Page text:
Sunday, June 23, 2013
Bling-bling! Ka-ching! Ka-ching! The Bling Ring
The scariest thing about teens Rebecca (Katie Chang), Marc (Israel Broussard), Nicki (Emma Watson), Chloe (Claire Julien), and Samantha (Taissa Farmiga) is that they come from financially comfortable backgrounds and yet they feel a need to burglarize celebrity homes and steal their stuff, and they do it without the slightest twinge of a guilty conscience. Obsessed with the lifestyles of the rich and famous, they break into L.A. celebrity homes and casually select from the shoes, clothing, and jewelry of the likes of Paris Hilton, Orlando Bloom, and Lindsay Lohan, so that they can own the things that make these celebrities who they are. That the closets and rooms from which the pilfer are filled with items all neatly arrayed as in a store, not one shoe on the floor or out of place, suggests that Paris and Orlando and Lindsay are extremely obsessive compulsive, but I don’t think that’s the case. Most likely it’s a visual statement that the teen burglars see the possessions as goods meticulously arrayed for their taking, but it was an unrealistic element that really bothered me. Doesn’t Paris have a pile of jewelry or shoes that she hasn’t had time to put away? Don’t celebrity homes look lived in? In addition, the homes of the teenagers are sterile, brand-new, and uncluttered. This may well be a thematic statement, but it distances me from reality.
Sofia Coppola’s direction captures the glitz that these teens worship, and the performances are solid. Newcomer Katie Chang, as Rebecca, the ringleader, stands out. Chang’s performance portrays Rebecca as a sociopathic monster with ice water in her veins and nary a trace of emotion mixed in with the haughty expression on her pretty face. Indeed, Chang is scary to watch. Emma Watson as Nicki is not as convincing. Watson walks the snooty, spoiled-brat walk, and she talks the shallow, materialistic talk, but Watson’s portrayal of Nicki exposes its artificial seams whereas Chang’s performance stands out solidly, and chillingly, beyond artifice.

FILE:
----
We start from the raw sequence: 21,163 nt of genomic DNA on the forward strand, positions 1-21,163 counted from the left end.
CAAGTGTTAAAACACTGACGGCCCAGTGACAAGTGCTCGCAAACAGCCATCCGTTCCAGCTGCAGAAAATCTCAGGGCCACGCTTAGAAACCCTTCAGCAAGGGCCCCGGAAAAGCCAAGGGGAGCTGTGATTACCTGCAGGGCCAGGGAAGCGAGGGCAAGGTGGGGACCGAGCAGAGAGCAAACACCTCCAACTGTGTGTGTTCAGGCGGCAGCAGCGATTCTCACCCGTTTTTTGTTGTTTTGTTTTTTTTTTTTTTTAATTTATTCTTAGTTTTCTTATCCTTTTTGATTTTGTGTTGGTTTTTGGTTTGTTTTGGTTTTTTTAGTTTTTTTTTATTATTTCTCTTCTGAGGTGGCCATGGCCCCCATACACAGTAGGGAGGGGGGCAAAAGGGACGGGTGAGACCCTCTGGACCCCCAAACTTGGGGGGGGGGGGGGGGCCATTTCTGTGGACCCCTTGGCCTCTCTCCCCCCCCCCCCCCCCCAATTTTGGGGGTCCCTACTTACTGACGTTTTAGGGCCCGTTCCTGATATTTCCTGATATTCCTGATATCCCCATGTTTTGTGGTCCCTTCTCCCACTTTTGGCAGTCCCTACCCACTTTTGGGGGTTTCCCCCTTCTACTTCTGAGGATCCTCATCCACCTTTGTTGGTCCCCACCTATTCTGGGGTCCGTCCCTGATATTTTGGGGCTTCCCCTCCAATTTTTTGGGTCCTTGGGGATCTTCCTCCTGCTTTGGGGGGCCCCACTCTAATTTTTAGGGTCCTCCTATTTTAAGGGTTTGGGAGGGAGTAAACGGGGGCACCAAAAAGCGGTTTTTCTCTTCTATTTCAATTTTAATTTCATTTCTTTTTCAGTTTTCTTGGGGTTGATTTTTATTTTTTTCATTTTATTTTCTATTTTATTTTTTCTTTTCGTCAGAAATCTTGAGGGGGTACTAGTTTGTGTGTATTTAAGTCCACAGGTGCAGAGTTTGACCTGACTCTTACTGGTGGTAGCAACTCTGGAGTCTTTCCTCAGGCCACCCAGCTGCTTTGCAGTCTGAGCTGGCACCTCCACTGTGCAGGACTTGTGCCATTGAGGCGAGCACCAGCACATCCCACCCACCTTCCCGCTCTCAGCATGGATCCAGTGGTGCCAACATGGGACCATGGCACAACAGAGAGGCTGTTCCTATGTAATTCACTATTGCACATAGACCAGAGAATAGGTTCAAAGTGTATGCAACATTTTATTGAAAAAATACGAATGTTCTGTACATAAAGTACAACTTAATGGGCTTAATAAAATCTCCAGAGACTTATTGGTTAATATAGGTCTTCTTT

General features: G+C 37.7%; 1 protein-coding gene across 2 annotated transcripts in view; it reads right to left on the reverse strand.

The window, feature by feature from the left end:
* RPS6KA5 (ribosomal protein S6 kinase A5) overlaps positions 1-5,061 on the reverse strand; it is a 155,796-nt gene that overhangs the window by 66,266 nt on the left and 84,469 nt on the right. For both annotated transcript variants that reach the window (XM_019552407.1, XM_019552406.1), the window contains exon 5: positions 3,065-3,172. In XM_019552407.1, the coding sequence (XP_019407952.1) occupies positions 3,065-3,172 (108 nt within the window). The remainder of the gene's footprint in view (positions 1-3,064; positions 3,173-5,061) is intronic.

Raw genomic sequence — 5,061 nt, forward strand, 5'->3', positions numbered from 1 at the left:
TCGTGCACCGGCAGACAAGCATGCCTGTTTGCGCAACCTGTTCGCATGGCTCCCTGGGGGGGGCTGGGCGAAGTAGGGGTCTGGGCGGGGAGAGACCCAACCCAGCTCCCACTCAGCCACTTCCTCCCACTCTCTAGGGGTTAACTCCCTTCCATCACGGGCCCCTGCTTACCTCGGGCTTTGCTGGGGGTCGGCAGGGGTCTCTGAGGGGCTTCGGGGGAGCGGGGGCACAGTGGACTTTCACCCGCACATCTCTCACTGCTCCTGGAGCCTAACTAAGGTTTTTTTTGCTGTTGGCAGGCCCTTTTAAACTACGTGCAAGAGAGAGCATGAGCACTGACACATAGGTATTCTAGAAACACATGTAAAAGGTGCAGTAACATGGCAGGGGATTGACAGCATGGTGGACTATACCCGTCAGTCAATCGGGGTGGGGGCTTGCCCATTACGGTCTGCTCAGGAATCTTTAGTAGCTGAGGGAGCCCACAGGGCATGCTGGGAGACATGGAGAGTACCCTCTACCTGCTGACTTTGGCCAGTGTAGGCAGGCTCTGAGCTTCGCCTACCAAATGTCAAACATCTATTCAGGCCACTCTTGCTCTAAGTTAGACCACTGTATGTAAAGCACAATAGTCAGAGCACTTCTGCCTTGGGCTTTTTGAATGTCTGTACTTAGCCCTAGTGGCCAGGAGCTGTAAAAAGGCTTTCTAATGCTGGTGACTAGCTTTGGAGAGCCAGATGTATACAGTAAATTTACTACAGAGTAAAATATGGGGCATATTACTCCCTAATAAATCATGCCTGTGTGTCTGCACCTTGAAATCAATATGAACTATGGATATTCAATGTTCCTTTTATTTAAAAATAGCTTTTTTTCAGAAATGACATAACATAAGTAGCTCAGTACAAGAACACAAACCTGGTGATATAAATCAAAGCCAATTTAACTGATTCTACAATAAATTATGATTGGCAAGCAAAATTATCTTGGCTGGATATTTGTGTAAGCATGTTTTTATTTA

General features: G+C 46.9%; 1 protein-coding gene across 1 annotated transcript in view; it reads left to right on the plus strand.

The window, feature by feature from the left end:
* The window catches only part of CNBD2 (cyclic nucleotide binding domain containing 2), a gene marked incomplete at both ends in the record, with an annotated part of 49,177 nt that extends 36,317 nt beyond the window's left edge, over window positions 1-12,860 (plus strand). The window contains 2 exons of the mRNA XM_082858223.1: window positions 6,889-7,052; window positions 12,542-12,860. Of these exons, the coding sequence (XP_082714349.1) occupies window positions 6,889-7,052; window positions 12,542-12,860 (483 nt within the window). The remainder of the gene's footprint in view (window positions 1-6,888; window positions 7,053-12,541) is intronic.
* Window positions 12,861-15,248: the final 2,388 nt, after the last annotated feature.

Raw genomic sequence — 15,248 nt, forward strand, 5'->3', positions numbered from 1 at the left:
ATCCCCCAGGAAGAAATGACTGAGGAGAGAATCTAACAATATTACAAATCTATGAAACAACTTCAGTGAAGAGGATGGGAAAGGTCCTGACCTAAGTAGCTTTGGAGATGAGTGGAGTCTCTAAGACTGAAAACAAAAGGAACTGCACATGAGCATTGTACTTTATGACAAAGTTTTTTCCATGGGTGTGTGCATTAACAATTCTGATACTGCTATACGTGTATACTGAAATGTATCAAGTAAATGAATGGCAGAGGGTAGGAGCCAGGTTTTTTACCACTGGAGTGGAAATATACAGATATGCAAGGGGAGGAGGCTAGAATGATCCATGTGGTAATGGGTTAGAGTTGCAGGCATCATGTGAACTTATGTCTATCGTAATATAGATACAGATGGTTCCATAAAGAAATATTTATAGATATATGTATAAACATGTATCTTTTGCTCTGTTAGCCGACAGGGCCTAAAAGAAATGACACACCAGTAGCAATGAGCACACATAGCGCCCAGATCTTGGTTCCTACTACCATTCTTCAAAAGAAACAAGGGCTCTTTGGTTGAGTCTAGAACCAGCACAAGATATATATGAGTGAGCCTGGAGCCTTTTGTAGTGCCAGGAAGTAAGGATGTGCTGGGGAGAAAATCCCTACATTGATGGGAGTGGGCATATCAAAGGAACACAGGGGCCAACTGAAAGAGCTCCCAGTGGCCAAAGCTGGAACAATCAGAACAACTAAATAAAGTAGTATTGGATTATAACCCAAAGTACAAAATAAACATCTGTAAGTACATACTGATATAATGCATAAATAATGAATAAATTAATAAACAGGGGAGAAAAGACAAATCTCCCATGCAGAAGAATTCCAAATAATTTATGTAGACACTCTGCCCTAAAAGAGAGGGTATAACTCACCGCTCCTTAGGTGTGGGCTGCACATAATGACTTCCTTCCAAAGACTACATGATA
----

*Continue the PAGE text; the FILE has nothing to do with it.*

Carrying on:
Of course, The Bling Ring resembles Spring Breakers in many ways. In both films, hedonistic teenagers without consciences, all girls except for one boy in Ring, commit ruthless acts encouraged by the licentious lifestyles glorified by the media. But the Spring Breakers go much farther than the Bling Ringers, and the impact of Spring Breakers is much more emotional and visceral.
Sofia Coppola’s film is very well made, but it is mostly a repetitious montage of break-ins and celebratory debauchery, and we don’t get to know too much about these celebrity-obsessed pirates. Coppola effectively captures their cold temerity. She shows their pathological incapacity to own up to what they have done. On the surface, what we see is shocking. But, however well framed it might be, what you see is what you get. When it comes to the end, there seems to be something missing. The film and its characters seem undeveloped; the drama and conflicts never seem to kick in. Everything about the film seems as shallow as the glitzy lifestyles the Bling Ringers attempt to hijack. Perhaps that’s the point, but perhaps the film should have given us something more to remember the point by.